Association Between use of Specialty Dietary Supplements and C-Reactive Protein Concentrations

Elizabeth D. Kantor; Johanna W. Lampe; Thomas L. Vaughan; Ulrike Peters; Colin D. Rehm; Emily White


Am J Epidemiol. 2012;176(11):1002-1013. 

In This Article

Abstract and Introduction


Laboratory evidence suggests that certain specialty dietary supplements have antiinflammatory properties, though evidence in humans remains limited. Data on a nationally representative sample of 9,947 adults from the 1999–2004 cycles of the National Health and Nutrition Examination Survey were used to assess the associations between specialty supplement use and inflammation, as measured by serum high-sensitivity C-reactive protein (hs-CRP) concentration. Using survey-weighted multivariate linear regression, significant reductions in hs-CRP concentrations were associated with regular use of glucosamine (17%, 95% confidence interval (CI): 7, 26), chondroitin (22%, 95% CI: 8, 33), and fish oil (16%, 95% CI: 0.3, 29). No associations were observed between hs-CRP concentration and regular use of supplements containing methylsulfonylmethane, garlic, ginkgo biloba, saw palmetto, or pycnogenol. These results suggest that glucosamine and chondroitin supplements are associated with reduced inflammation in humans and provide further evidence to support an inverse association between use of fish oil supplements and inflammation. It is important to further investigate the potential antiinflammatory role of these supplements, as there is a need to identify safe and effective ways to reduce inflammation and the burden of inflammation-related diseases such as cancer and cardiovascular disease.


Inflammation has been implicated in the etiology of several chronic diseases, including cardiovascular disease and several types of cancer.[1–4] Consistent with these observations, the antiinflammatory drug aspirin has been found to reduce the risk of cardiovascular disease[5,6] and colorectal cancer[7] in randomized controlled trials and has been associated with reduced risk of other cancers in observational studies.[8–10] Concerns remain about the adverse effects of long-term use of aspirin and other nonsteroidal antiinflammatory drugs (NSAIDs);[6,11–13] consequently, there is a need to identify other safe and effective measures for reducing inflammation and inflammation-related diseases.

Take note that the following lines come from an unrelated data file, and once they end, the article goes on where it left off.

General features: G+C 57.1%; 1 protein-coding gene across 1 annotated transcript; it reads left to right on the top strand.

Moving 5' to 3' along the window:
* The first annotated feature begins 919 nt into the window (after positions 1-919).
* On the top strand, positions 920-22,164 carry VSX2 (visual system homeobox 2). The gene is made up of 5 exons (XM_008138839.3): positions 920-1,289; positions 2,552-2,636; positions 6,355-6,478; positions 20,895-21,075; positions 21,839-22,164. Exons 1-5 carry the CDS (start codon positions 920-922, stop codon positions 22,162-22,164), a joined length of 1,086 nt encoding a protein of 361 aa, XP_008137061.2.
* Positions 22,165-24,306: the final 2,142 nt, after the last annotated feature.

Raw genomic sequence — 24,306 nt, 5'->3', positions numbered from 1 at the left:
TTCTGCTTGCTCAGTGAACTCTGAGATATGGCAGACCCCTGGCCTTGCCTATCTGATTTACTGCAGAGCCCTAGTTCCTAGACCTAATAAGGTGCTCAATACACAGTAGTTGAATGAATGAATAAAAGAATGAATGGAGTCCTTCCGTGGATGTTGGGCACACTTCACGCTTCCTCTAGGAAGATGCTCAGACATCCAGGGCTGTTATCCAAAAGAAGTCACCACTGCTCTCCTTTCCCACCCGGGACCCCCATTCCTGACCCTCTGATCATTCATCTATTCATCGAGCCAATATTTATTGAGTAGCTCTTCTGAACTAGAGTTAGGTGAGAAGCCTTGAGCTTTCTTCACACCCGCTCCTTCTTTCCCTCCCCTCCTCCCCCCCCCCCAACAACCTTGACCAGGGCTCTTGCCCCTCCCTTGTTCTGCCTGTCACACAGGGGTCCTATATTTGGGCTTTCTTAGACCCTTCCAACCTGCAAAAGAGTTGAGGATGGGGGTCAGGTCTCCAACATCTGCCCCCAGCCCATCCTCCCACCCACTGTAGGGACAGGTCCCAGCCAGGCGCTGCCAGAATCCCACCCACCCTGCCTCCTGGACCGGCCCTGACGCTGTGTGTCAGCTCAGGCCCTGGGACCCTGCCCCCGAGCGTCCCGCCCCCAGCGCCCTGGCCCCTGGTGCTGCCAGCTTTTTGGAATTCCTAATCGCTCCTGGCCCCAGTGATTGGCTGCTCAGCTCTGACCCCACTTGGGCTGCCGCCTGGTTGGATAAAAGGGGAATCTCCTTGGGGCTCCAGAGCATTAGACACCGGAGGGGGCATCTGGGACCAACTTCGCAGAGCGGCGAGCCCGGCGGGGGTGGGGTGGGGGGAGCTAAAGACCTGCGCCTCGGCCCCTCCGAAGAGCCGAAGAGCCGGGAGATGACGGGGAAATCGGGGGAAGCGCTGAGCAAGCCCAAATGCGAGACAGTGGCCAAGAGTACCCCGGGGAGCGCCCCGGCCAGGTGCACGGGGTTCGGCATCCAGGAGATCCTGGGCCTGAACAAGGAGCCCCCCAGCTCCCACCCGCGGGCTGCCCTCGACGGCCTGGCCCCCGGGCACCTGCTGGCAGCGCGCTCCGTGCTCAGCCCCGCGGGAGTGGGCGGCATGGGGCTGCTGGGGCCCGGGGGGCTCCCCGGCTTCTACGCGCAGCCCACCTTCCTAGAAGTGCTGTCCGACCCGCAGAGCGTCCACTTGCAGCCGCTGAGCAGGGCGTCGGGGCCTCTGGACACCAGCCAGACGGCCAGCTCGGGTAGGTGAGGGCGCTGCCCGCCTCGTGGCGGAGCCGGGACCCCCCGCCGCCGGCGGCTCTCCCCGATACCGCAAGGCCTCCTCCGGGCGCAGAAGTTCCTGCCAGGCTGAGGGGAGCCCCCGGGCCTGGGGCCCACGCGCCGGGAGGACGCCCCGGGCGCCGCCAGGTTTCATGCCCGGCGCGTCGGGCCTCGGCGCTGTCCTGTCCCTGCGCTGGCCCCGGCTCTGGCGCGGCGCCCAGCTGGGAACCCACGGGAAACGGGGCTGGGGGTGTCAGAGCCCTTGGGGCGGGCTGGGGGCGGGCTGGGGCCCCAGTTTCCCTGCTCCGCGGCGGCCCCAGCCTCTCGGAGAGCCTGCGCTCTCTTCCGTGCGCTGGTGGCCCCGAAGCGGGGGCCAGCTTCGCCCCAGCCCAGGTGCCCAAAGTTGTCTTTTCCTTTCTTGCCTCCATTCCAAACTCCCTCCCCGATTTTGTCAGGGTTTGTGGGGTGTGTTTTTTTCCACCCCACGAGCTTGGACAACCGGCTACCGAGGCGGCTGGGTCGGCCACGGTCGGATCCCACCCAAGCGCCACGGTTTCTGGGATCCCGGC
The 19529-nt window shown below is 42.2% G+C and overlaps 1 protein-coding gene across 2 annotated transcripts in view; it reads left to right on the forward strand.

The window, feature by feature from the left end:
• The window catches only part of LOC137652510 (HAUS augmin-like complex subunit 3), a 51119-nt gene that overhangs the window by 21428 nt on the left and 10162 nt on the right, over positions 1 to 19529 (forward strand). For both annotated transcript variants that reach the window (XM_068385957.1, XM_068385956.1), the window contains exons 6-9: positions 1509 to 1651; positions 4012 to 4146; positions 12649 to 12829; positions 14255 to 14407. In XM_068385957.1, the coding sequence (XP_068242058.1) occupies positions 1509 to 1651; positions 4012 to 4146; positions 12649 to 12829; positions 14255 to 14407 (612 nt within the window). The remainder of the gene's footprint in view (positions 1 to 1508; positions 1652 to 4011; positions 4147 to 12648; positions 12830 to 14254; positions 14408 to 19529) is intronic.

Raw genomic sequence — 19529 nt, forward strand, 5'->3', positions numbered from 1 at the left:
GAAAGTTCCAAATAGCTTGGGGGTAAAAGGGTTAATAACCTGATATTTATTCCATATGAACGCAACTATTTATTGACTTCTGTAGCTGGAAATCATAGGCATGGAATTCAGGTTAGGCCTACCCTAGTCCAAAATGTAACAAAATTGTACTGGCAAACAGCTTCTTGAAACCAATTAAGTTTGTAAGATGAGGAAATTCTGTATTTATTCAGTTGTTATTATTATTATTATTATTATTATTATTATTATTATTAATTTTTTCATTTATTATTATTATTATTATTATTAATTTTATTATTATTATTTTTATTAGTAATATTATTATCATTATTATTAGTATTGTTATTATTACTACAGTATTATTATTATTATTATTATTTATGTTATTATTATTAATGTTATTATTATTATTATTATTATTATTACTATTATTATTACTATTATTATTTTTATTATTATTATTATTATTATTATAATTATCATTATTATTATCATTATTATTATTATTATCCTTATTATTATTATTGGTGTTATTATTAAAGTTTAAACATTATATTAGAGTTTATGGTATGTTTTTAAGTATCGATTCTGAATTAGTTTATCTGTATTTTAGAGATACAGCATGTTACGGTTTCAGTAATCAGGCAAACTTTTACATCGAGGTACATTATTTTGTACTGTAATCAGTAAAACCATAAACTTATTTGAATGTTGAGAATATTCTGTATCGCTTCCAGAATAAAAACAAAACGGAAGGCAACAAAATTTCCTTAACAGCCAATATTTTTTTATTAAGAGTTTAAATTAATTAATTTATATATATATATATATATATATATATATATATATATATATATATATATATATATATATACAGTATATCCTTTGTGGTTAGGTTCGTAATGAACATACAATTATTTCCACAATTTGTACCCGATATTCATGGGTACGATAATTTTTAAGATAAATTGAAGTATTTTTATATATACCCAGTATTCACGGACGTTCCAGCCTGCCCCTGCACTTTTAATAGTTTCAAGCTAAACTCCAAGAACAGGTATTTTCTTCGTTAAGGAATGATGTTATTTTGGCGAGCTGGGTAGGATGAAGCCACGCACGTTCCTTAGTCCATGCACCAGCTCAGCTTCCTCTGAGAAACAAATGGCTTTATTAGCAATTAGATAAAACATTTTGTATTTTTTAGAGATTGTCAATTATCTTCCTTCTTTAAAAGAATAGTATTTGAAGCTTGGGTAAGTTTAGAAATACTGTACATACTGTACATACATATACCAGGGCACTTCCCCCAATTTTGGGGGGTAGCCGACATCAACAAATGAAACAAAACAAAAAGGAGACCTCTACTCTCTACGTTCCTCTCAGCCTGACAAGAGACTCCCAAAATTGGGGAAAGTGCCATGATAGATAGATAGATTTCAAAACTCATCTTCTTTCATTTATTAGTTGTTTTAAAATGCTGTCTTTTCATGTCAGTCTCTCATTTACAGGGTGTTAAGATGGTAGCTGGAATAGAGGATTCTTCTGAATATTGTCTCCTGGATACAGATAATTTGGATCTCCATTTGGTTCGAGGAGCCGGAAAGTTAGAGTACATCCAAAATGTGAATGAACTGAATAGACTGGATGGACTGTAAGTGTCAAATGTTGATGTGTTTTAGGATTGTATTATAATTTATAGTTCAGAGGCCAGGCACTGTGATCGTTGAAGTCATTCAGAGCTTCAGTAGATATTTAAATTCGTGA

Laboratory studies suggest that certain nonvitamin, nonmineral "specialty" supplements may act to reduce inflammation. These include glucosamine,[14–19] chondroitin,[20,21] methylsulfonylmethane (MSM),[22] fish oil supplements containing omega-3 polyunsaturated fatty acids (PUFAs),[23,24] garlic,[25–27] ginseng,[28,29] ginkgo biloba,[30] saw palmetto,[31] and pycnogenol-containing supplements.[32,33] Despite the suggested antiinflammatory properties of these supplements, evidence in humans remains limited. Of these supplements, omega-3 PUFA supplementation has been the best studied, with recent randomized controlled trial evidence suggesting that omega-3 supplements reduce inflammation.[34,35]

Given the current gap in our knowledge about the biologic effects of these supplements and the need for safe and effective measures to reduce inflammation, study of these supplements is warranted. We used data collected in the National Health and Nutrition Examination Survey (NHANES) to assess whether the aforementioned supplements are associated with inflammation in US adults, with inflammation being measured by serum high-sensitivity C-reactive protein (hs-CRP) concentration.